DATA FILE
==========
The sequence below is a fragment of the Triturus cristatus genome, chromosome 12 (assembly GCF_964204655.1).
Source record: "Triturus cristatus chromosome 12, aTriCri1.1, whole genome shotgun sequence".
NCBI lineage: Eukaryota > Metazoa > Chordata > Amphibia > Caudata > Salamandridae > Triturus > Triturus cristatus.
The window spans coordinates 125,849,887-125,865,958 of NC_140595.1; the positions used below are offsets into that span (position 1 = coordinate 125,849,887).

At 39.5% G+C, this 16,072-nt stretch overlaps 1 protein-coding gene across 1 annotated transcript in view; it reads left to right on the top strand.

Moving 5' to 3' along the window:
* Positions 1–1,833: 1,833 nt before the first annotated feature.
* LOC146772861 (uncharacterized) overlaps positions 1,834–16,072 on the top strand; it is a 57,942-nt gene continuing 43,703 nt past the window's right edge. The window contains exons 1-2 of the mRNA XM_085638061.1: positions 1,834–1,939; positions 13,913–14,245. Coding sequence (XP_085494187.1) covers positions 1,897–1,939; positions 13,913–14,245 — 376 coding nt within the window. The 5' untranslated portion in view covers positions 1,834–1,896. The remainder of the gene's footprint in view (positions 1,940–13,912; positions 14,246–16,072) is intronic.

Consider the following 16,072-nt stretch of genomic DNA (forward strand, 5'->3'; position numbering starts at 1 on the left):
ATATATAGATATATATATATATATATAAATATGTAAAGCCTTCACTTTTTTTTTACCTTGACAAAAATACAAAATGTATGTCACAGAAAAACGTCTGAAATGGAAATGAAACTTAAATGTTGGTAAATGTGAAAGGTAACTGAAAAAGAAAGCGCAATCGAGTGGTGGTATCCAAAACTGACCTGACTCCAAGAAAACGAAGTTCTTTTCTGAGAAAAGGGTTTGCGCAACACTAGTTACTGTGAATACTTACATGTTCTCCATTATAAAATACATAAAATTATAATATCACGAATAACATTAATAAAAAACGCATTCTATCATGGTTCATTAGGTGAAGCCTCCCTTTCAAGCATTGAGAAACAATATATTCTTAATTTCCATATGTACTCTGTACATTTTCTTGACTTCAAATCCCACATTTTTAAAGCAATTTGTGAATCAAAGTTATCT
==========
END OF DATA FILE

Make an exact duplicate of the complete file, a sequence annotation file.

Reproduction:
The sequence below is a fragment of the Triturus cristatus genome, chromosome 12 (assembly GCF_964204655.1).
Source record: "Triturus cristatus chromosome 12, aTriCri1.1, whole genome shotgun sequence".
NCBI lineage: Eukaryota > Metazoa > Chordata > Amphibia > Caudata > Salamandridae > Triturus > Triturus cristatus.
The window spans coordinates 125,849,887-125,865,958 of NC_140595.1; the positions used below are offsets into that span (position 1 = coordinate 125,849,887).

At 39.5% G+C, this 16,072-nt stretch overlaps 1 protein-coding gene across 1 annotated transcript in view; it reads left to right on the top strand.

Moving 5' to 3' along the window:
* Positions 1–1,833: 1,833 nt before the first annotated feature.
* LOC146772861 (uncharacterized) overlaps positions 1,834–16,072 on the top strand; it is a 57,942-nt gene continuing 43,703 nt past the window's right edge. The window contains exons 1-2 of the mRNA XM_085638061.1: positions 1,834–1,939; positions 13,913–14,245. Coding sequence (XP_085494187.1) covers positions 1,897–1,939; positions 13,913–14,245 — 376 coding nt within the window. The 5' untranslated portion in view covers positions 1,834–1,896. The remainder of the gene's footprint in view (positions 1,940–13,912; positions 14,246–16,072) is intronic.

Consider the following 16,072-nt stretch of genomic DNA (forward strand, 5'->3'; position numbering starts at 1 on the left):
ATATATAGATATATATATATATATATAAATATGTAAAGCCTTCACTTTTTTTTTACCTTGACAAAAATACAAAATGTATGTCACAGAAAAACGTCTGAAATGGAAATGAAACTTAAATGTTGGTAAATGTGAAAGGTAACTGAAAAAGAAAGCGCAATCGAGTGGTGGTATCCAAAACTGACCTGACTCCAAGAAAACGAAGTTCTTTTCTGAGAAAAGGGTTTGCGCAACACTAGTTACTGTGAATACTTACATGTTCTCCATTATAAAATACATAAAATTATAATATCACGAATAACATTAATAAAAAACGCATTCTATCATGGTTCATTAGGTGAAGCCTCCCTTTCAAGCATTGAGAAACAATATATTCTTAATTTCCATATGTACTCTGTACATTTTCTTGACTTCAAATCCCACATTTTTAAAGCAATTTGTGAATCAAAGTTATCT